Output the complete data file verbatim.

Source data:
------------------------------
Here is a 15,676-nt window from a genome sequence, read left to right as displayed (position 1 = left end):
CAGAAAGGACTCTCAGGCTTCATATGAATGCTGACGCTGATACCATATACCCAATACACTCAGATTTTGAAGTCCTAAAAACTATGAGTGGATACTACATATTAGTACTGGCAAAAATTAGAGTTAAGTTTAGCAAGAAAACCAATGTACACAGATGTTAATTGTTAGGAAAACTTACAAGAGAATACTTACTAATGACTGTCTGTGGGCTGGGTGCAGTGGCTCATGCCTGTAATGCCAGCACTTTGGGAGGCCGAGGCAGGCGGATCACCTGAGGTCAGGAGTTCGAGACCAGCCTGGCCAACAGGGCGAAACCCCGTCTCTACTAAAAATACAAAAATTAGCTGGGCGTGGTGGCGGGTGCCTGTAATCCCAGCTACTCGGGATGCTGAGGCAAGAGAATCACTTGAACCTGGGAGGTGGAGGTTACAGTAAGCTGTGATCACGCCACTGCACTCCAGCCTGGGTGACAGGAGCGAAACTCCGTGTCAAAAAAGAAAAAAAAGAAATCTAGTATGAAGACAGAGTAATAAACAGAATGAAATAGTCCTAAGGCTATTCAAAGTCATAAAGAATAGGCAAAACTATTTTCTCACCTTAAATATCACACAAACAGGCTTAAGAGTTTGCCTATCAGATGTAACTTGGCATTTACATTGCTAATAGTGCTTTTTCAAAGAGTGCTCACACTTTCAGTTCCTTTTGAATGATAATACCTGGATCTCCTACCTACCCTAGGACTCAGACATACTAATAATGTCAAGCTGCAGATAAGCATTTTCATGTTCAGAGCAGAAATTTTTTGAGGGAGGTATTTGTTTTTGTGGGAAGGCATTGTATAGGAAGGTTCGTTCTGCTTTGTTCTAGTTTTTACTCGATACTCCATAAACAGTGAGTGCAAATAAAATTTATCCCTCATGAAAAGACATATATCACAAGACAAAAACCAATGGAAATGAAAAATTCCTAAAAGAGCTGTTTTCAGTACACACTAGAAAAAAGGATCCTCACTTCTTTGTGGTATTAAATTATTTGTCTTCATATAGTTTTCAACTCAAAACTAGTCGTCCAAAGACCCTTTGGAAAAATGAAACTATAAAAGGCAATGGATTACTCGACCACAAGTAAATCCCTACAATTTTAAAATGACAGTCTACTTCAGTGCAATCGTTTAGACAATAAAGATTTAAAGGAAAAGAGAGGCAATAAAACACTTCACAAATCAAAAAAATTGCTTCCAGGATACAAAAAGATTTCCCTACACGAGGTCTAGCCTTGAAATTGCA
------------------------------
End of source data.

Here is a 15,676-nt window from a genome sequence, read left to right as displayed (position 1 = left end):
CAGAAAGGACTCTCAGGCTTCATATGAATGCTGACGCTGATACCATATACCCAATACACTCAGATTTTGAAGTCCTAAAAACTATGAGTGGATACTACATATTAGTACTGGCAAAAATTAGAGTTAAGTTTAGCAAGAAAACCAATGTACACAGATGTTAATTGTTAGGAAAACTTACAAGAGAATACTTACTAATGACTGTCTGTGGGCTGGGTGCAGTGGCTCATGCCTGTAATGCCAGCACTTTGGGAGGCCGAGGCAGGCGGATCACCTGAGGTCAGGAGTTCGAGACCAGCCTGGCCAACAGGGCGAAACCCCGTCTCTACTAAAAATACAAAAATTAGCTGGGCGTGGTGGCGGGTGCCTGTAATCCCAGCTACTCGGGATGCTGAGGCAAGAGAATCACTTGAACCTGGGAGGTGGAGGTTACAGTAAGCTGTGATCACGCCACTGCACTCCAGCCTGGGTGACAGGAGCGAAACTCCGTGTCAAAAAAGAAAAAAAAGAAATCTAGTATGAAGACAGAGTAATAAACAGAATGAAATAGTCCTAAGGCTATTCAAAGTCATAAAGAATAGGCAAAACTATTTTCTCACCTTAAATATCACACAAACAGGCTTAAGAGTTTGCCTATCAGATGTAACTTGGCATTTACATTGCTAATAGTGCTTTTTCAAAGAGTGCTCACACTTTCAGTTCCTTTTGAATGATAATACCTGGATCTCCTACCTACCCTAGGACTCAGACATACTAATAATGTCAAGCTGCAGATAAGCATTTTCATGTTCAGAGCAGAAATTTTTTGAGGGAGGTATTTGTTTTTGTGGGAAGGCATTGTATAGGAAGGTTCGTTCTGCTTTGTTCTAGTTTTTACTCGATACTCCATAAACAGTGAGTGCAAATAAAATTTATCCCTCATGAAAAGACATATATCACAAGACAAAAACCAATGGAAATGAAAAATTCCTAAAAGAGCTGTTTTCAGTACACACTAGAAAAAAGGATCCTCACTTCTTTGTGGTATTAAATTATTTGTCTTCATATAGTTTTCAACTCAAAACTAGTCGTCCAAAGACCCTTTGGAAAAATGAAACTATAAAAGGCAATGGATTACTCGACCACAAGTAAATCCCTACAATTTTAAAATGACAGTCTACTTCAGTGCAATCGTTTAGACAATAAAGATTTAAAGGAAAAGAGAGGCAATAAAACACTTCACAAATCAAAAAAATTGCTTCCAGGATACAAAAAGATTTCCCTACACGAGGTCTAGCCTTGAAATTGCA